The China Effect in Asia and Europe

Professor Wang Gungwu, Chairman of the East Asian Institute, University Professor, National University of Singapore

Why Asia fell in the 19th century may provide a clue as to why Asia is rising the way it is. The decay in the political systems by the end of the 18th century led to the failure to respond to the challenge of science and industrial capitalism. This was particularly obvious for the powerful centralized state of Qing China. The lessons that Asia learnt after that, led first by Japan after the Meiji Restoration and then by the national liberations after World War II, are restoring the ideas of better governance and new economic perspectives among Asian elites. The example of China is especially striking, partly because it has belatedly taken advantage of the most recent technologies of the late 20th century and partly the country is large and populous and its leaders determined to build a modern country that is different from what is represented by the United States as the sole superpower.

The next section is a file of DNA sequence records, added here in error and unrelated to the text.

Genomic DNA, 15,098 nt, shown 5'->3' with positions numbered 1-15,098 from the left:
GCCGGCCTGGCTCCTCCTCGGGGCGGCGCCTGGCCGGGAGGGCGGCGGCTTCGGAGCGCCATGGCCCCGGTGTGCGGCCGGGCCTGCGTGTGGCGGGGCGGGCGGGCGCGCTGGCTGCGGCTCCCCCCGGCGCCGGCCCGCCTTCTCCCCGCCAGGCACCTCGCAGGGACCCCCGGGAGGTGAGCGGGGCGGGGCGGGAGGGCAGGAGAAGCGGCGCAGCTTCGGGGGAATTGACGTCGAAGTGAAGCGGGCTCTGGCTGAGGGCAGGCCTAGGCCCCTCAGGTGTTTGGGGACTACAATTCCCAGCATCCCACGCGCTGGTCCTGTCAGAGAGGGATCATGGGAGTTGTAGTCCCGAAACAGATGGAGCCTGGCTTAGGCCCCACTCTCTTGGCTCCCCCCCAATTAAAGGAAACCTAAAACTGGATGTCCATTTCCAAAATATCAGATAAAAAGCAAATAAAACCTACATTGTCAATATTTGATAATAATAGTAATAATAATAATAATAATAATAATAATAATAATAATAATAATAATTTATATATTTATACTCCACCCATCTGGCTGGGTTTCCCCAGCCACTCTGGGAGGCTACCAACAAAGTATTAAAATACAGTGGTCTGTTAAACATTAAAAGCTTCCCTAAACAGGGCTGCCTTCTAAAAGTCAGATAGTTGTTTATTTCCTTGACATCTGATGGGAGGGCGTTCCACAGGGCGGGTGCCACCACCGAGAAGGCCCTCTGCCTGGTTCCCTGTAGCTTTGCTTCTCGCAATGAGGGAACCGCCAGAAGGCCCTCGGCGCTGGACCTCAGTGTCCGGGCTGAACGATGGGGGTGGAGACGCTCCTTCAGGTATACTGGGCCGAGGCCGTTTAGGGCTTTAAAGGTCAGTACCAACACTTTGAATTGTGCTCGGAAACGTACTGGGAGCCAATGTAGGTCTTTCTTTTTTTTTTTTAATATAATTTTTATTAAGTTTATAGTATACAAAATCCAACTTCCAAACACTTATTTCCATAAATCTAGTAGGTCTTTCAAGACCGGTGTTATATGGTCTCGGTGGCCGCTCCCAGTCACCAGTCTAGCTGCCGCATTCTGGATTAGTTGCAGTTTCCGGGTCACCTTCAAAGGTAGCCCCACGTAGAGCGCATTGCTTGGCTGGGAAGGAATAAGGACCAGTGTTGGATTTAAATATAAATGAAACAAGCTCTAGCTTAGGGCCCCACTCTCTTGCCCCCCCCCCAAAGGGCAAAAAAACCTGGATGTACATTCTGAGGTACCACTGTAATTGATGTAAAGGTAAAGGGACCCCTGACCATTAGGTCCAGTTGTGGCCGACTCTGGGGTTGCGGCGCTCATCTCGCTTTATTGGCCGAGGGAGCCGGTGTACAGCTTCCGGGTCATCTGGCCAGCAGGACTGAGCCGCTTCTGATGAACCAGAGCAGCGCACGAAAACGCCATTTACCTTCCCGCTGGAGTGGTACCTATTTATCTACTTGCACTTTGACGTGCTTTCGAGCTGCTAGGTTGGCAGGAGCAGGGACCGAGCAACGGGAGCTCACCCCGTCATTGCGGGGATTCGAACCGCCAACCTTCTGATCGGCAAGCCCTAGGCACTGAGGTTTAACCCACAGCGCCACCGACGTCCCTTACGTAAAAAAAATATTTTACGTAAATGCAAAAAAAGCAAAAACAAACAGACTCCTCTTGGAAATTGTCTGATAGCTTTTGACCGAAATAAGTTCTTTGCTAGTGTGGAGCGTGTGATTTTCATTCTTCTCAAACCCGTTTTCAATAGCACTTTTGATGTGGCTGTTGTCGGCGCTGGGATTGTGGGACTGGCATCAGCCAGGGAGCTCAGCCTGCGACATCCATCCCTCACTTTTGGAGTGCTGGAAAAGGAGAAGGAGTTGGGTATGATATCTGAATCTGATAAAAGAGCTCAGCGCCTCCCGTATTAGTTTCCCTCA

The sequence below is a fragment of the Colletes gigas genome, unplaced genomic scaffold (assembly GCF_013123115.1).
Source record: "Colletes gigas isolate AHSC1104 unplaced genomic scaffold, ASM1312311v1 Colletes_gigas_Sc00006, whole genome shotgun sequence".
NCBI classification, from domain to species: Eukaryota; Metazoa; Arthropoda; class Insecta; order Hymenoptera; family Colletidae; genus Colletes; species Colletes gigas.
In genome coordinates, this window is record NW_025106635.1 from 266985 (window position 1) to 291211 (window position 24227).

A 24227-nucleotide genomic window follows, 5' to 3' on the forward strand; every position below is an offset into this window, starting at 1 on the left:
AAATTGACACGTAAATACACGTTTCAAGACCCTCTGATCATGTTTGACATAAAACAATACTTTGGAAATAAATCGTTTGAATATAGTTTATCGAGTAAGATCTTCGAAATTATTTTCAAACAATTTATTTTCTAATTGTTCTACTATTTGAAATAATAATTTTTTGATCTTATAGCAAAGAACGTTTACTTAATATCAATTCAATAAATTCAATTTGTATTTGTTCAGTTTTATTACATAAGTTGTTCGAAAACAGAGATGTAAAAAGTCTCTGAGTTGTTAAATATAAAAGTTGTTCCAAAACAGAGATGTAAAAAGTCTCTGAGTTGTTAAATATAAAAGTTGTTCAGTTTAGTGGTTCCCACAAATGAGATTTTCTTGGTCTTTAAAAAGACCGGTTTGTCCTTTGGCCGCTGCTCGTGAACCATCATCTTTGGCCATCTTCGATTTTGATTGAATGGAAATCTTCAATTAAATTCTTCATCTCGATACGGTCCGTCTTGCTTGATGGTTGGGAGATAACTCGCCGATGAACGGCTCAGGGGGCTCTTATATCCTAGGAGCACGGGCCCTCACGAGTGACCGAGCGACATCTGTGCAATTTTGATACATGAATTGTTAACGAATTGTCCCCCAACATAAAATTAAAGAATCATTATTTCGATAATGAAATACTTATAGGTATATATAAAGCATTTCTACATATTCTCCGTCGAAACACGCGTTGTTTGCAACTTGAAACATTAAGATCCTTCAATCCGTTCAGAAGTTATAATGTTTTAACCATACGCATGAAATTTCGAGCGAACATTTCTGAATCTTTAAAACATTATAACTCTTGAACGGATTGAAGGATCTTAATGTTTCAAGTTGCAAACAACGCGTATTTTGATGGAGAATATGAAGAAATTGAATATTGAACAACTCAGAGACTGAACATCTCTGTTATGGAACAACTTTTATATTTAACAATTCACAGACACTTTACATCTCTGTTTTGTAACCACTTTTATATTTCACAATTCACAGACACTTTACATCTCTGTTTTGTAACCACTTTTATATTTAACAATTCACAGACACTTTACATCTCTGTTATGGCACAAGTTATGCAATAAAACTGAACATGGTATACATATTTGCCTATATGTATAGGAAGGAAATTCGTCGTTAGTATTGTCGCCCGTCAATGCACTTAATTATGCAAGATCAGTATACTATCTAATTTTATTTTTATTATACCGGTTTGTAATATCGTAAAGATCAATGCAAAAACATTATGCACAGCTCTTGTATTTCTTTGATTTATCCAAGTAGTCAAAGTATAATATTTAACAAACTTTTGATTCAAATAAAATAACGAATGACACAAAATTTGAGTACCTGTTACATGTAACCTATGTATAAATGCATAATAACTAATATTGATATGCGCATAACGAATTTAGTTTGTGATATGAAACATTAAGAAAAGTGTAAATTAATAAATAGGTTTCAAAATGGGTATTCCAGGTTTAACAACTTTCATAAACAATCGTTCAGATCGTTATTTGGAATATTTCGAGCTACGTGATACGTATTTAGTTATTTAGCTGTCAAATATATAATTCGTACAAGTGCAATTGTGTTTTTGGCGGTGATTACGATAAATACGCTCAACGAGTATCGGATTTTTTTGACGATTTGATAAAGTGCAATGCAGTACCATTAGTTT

Why should Europe be anxious about an Asia (or China) that is seeking to return to an earlier state of being prosperous and strong? From an Asian perspective, two questions may be asked of Europe. Are Europeans able to adapt to a globalization process that is shifting the balance away from their region? Are their nation-states over-developed and therefore less able to respond to challenges to their well-established political and economic assumptions? Another two questions may be asked of Asia. Should Asian peoples seek the modernity that is inspired by the West? Are they able to reach beyond the modern to seek qualities that rise above region and locality?